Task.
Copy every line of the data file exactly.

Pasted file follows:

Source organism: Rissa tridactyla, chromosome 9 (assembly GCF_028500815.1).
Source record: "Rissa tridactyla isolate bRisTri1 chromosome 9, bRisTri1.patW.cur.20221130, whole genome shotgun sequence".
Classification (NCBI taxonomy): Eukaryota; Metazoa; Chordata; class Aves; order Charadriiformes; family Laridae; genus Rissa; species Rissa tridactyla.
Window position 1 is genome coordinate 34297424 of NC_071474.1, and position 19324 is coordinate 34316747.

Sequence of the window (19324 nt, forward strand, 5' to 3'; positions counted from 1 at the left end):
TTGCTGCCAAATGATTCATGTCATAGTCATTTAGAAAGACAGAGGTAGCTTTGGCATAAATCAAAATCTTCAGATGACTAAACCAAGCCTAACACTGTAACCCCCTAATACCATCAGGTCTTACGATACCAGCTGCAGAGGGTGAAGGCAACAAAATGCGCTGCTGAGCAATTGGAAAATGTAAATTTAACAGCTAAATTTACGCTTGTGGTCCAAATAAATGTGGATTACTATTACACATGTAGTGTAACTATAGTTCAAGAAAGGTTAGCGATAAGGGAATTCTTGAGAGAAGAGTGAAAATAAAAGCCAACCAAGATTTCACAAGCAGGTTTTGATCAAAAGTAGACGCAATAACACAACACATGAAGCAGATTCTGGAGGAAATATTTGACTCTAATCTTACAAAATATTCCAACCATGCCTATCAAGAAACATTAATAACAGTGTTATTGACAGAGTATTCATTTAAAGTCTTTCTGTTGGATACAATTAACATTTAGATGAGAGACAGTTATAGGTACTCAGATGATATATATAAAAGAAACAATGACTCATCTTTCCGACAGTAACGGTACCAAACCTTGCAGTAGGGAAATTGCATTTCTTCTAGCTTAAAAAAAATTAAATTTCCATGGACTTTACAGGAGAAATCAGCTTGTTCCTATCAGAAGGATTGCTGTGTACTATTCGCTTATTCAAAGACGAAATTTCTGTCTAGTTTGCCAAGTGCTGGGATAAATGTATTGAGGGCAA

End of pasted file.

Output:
Source organism: Rissa tridactyla, chromosome 9 (assembly GCF_028500815.1).
Source record: "Rissa tridactyla isolate bRisTri1 chromosome 9, bRisTri1.patW.cur.20221130, whole genome shotgun sequence".
Classification (NCBI taxonomy): Eukaryota; Metazoa; Chordata; class Aves; order Charadriiformes; family Laridae; genus Rissa; species Rissa tridactyla.
Window position 1 is genome coordinate 34297424 of NC_071474.1, and position 19324 is coordinate 34316747.

Sequence of the window (19324 nt, forward strand, 5' to 3'; positions counted from 1 at the left end):
TTGCTGCCAAATGATTCATGTCATAGTCATTTAGAAAGACAGAGGTAGCTTTGGCATAAATCAAAATCTTCAGATGACTAAACCAAGCCTAACACTGTAACCCCCTAATACCATCAGGTCTTACGATACCAGCTGCAGAGGGTGAAGGCAACAAAATGCGCTGCTGAGCAATTGGAAAATGTAAATTTAACAGCTAAATTTACGCTTGTGGTCCAAATAAATGTGGATTACTATTACACATGTAGTGTAACTATAGTTCAAGAAAGGTTAGCGATAAGGGAATTCTTGAGAGAAGAGTGAAAATAAAAGCCAACCAAGATTTCACAAGCAGGTTTTGATCAAAAGTAGACGCAATAACACAACACATGAAGCAGATTCTGGAGGAAATATTTGACTCTAATCTTACAAAATATTCCAACCATGCCTATCAAGAAACATTAATAACAGTGTTATTGACAGAGTATTCATTTAAAGTCTTTCTGTTGGATACAATTAACATTTAGATGAGAGACAGTTATAGGTACTCAGATGATATATATAAAAGAAACAATGACTCATCTTTCCGACAGTAACGGTACCAAACCTTGCAGTAGGGAAATTGCATTTCTTCTAGCTTAAAAAAAATTAAATTTCCATGGACTTTACAGGAGAAATCAGCTTGTTCCTATCAGAAGGATTGCTGTGTACTATTCGCTTATTCAAAGACGAAATTTCTGTCTAGTTTGCCAAGTGCTGGGATAAATGTATTGAGGGCAA